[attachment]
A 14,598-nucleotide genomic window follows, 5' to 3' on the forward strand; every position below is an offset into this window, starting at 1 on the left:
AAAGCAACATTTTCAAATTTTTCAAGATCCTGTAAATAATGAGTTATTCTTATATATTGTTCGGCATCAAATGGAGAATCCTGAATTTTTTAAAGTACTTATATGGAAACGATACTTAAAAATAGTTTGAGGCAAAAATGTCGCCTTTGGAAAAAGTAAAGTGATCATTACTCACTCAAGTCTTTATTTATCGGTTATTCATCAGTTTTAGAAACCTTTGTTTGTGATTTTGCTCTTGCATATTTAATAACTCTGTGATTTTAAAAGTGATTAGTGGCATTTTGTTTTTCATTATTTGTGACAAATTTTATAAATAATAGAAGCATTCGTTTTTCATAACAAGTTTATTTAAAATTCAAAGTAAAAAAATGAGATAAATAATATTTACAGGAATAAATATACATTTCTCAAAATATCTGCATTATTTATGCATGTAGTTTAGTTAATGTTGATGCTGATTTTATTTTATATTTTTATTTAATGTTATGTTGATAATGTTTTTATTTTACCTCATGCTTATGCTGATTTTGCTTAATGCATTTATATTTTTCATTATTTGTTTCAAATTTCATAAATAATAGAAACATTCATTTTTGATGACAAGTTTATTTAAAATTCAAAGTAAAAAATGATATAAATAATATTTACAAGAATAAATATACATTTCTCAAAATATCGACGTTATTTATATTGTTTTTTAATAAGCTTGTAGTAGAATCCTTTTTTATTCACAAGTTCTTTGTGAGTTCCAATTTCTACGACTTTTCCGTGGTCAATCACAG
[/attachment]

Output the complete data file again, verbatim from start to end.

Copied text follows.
A 14,598-nucleotide genomic window follows, 5' to 3' on the forward strand; every position below is an offset into this window, starting at 1 on the left:
AAAGCAACATTTTCAAATTTTTCAAGATCCTGTAAATAATGAGTTATTCTTATATATTGTTCGGCATCAAATGGAGAATCCTGAATTTTTTAAAGTACTTATATGGAAACGATACTTAAAAATAGTTTGAGGCAAAAATGTCGCCTTTGGAAAAAGTAAAGTGATCATTACTCACTCAAGTCTTTATTTATCGGTTATTCATCAGTTTTAGAAACCTTTGTTTGTGATTTTGCTCTTGCATATTTAATAACTCTGTGATTTTAAAAGTGATTAGTGGCATTTTGTTTTTCATTATTTGTGACAAATTTTATAAATAATAGAAGCATTCGTTTTTCATAACAAGTTTATTTAAAATTCAAAGTAAAAAAATGAGATAAATAATATTTACAGGAATAAATATACATTTCTCAAAATATCTGCATTATTTATGCATGTAGTTTAGTTAATGTTGATGCTGATTTTATTTTATATTTTTATTTAATGTTATGTTGATAATGTTTTTATTTTACCTCATGCTTATGCTGATTTTGCTTAATGCATTTATATTTTTCATTATTTGTTTCAAATTTCATAAATAATAGAAACATTCATTTTTGATGACAAGTTTATTTAAAATTCAAAGTAAAAAATGATATAAATAATATTTACAAGAATAAATATACATTTCTCAAAATATCGACGTTATTTATATTGTTTTTTAATAAGCTTGTAGTAGAATCCTTTTTTATTCACAAGTTCTTTGTGAGTTCCAATTTCTACGACTTTTCCGTGGTCAATCACAG